Signs You May Be Gluten Intolerant

Got gluten? If so, you may also have a wide range of digestive and other health issues to accompany it. So, how do you know if you are intolerant to gluten? And, equally important, how do you remove it from your diet?

What is the Difference Between Gluten Intolerance, Celiac Disease and a Wheat Allergy?

Before getting into the signs of gluten-intolerance, let’s explore the difference between gluten intolerance, celiac disease and a wheat allergy, since they are often mistaken as the same thing.

Celiac disease is a serious immune system disorder that involves a damaged digestive system. People with the condition need to eliminate all exposure to gluten and need to eat a diet free from all sources of gluten.

A wheat allergy is also a serious health condition that can be life-threatening and typically involves impaired breathing or cause a loss of consciousness.

Gluten intolerance can contribute to many health problems and make you feel a reduced quality of life, but unless you are celiac or have a wheat allergy, won’t be life-threatening. While less serious than the other conditions, gluten intolerance can still make you feel lousy.

Signs and Symptoms of Gluten Intolerance

There are many signs and symptoms of gluten intolerance, the most common of which include:

Abdominal Pain

Bloating

Constipation

Diarrhea

Fatigue

Headaches

Nausea

Thyroid Conditions

Other Signs and Symptoms of Gluten Intolerance

While less common than the main symptoms, other signs of gluten intolerance can include:

Anemia

Anxiety

Depression

Joint Pain

Muscle Pain

I Think I May Be Gluten-Intolerant. Now What?

So, you have some of the symptoms above and are wondering what to do next. If you’re intolerant to gluten you’ll want to eliminate all gluten-containing foods from your diet. Most people assume that just means breads, pastries and pastas that contain wheat, but there are many other foods that contain gluten that you’ll want to avoid.

What Foods Contain Gluten?

You probably won’t like this, but most foods contain gluten. The main grains that contain gluten are: wheat flour (that includes both white and whole wheat flours, as well as semolina, pastry flour and other types of specialty baking flours), couscous (which is a wheat product), kamut, spelt and barley.

Wheat or wheat flour is used as a thickening agent for most commercially-prepared food products, including: prepared meals, frozen dinners, salad dressings, sauces and condiments. So, you’ll want to start reading labels and if it doesn’t say gluten free somewhere on the package, it probably contains gluten.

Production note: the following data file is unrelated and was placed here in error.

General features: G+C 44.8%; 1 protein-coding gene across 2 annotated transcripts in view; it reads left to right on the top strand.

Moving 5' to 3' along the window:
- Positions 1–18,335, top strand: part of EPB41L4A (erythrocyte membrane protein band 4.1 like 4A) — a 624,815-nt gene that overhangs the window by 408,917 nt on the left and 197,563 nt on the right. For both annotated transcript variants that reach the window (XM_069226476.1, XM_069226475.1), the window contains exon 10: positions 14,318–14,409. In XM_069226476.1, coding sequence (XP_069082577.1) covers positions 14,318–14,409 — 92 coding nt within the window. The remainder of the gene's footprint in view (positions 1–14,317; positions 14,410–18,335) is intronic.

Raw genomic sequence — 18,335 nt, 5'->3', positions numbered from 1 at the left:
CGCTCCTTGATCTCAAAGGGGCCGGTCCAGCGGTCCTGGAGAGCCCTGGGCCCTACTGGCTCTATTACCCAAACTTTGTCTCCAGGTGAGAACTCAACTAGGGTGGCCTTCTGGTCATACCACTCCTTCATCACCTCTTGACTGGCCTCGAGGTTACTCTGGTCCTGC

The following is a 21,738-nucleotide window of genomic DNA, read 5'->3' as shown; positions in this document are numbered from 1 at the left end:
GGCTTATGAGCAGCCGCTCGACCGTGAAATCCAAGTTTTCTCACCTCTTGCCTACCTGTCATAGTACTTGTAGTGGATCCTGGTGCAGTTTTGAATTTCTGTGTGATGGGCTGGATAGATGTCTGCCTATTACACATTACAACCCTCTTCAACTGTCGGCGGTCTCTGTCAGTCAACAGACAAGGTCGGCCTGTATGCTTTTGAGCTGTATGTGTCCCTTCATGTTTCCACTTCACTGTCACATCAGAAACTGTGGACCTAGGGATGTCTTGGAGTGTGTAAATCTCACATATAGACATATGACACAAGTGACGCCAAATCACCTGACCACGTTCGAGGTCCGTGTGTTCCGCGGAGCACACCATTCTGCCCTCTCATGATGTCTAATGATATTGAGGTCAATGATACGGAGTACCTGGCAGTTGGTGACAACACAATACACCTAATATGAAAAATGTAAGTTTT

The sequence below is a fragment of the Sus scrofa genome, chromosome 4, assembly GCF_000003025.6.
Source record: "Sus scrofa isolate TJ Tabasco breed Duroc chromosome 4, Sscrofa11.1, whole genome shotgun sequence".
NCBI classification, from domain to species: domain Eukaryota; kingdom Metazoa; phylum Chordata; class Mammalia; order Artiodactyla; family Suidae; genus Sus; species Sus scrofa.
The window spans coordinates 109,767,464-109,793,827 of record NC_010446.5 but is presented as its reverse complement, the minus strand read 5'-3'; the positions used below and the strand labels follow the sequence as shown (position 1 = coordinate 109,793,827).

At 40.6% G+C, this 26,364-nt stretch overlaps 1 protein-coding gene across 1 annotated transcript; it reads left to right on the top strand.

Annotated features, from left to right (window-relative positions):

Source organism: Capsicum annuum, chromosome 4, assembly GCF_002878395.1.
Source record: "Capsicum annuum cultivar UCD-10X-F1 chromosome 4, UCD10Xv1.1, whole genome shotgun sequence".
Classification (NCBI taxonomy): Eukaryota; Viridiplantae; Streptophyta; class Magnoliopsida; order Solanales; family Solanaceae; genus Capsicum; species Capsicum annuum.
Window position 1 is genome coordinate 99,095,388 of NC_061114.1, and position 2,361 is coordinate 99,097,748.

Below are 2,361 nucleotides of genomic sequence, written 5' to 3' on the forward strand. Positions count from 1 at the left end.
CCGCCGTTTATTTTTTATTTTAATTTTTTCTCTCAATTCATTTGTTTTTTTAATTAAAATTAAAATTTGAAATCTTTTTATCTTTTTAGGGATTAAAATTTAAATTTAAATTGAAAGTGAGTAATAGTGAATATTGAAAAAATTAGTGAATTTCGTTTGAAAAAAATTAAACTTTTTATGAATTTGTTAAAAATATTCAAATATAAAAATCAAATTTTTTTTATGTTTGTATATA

Which Grains are Gluten-Free?

Don’t panic. There are still plenty of foods you can eat. There is a whole range of delicious gluten-free grains and flours you can use. Some of the main gluten-free grains include: amaranth, buckwheat (yes, it is gluten-free despite its confusing name), millet, oats, quinoa, rice and teff.

Not all of these “grains” are actually grains. Some are seeds but they can all be used in place of other grains in your meals and baking.

Other foods like arrowroot flour, chickpea flour, tapioca flour, to name a few, can also be added to gluten-free baked goods and foods.

You don’t have to give up all bread, pasta, pastries or other favorite foods altogether. There is a growing number of gluten-free alternatives to these foods that are available in most grocery and health food stores.

I have been eating a gluten-free diet for many years and no one could say I’m deprived of my favorite foods. I simply make them using different ingredients or buy pre-made gluten-free items such as whole grain, gluten free bread instead of wheat bread, brown rice noodles instead of white pasta. There are many delicious gluten-free options on the market to help you make the switch.

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Dr. Michelle Schoffro Cook, PhD, DNM is the publisher of the free e-newsletter World’s Healthiest News, the Cultured Cook, co-founder of BestPlaceinCanada, and an international best-selling and 20-time published book author whose works include the vegan cookbook: The Cultured Cook: Delicious Fermented Foods with Probiotics to Knock Out Inflammation, Boost Gut Health, Lose Weight & Extend Your Life.

 

182 comments

Fran F
Fran F3 days ago

Thank you for this information.

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Marge F
Marge F5 days ago

Thank you for posting this interesting article.

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Richard A
Richard A6 days ago

Thank you for this article.

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Virginia Miller
Virginia Miller6 days ago

Thanks for the info

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Julia S
Julia S10 days ago

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Stanley S
Stanley S11 days ago

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Richard E Cooley
Richard E Cooley12 days ago

Thank you.

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Sandra V
Sandra V12 days ago

Thanks

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Sandra V
Sandra V12 days ago

Thanks

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Peggy B
Peggy B12 days ago

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